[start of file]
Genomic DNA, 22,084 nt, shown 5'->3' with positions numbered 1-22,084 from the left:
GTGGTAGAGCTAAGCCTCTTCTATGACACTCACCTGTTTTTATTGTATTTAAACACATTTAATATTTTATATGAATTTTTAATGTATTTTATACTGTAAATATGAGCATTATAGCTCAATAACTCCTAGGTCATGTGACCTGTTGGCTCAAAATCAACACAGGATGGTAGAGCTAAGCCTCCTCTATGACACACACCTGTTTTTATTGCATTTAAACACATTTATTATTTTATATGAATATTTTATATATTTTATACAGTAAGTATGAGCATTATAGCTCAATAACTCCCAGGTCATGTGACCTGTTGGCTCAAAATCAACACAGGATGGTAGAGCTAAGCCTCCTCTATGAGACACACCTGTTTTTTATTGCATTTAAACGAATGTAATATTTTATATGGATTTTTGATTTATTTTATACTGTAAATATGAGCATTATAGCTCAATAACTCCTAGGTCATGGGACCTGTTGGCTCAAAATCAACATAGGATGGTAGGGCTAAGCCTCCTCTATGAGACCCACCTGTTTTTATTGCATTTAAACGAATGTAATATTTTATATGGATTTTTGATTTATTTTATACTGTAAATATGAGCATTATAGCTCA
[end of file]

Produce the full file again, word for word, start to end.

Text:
Genomic DNA, 22,084 nt, shown 5'->3' with positions numbered 1-22,084 from the left:
GTGGTAGAGCTAAGCCTCTTCTATGACACTCACCTGTTTTTATTGTATTTAAACACATTTAATATTTTATATGAATTTTTAATGTATTTTATACTGTAAATATGAGCATTATAGCTCAATAACTCCTAGGTCATGTGACCTGTTGGCTCAAAATCAACACAGGATGGTAGAGCTAAGCCTCCTCTATGACACACACCTGTTTTTATTGCATTTAAACACATTTATTATTTTATATGAATATTTTATATATTTTATACAGTAAGTATGAGCATTATAGCTCAATAACTCCCAGGTCATGTGACCTGTTGGCTCAAAATCAACACAGGATGGTAGAGCTAAGCCTCCTCTATGAGACACACCTGTTTTTTATTGCATTTAAACGAATGTAATATTTTATATGGATTTTTGATTTATTTTATACTGTAAATATGAGCATTATAGCTCAATAACTCCTAGGTCATGGGACCTGTTGGCTCAAAATCAACATAGGATGGTAGGGCTAAGCCTCCTCTATGAGACCCACCTGTTTTTATTGCATTTAAACGAATGTAATATTTTATATGGATTTTTGATTTATTTTATACTGTAAATATGAGCATTATAGCTCA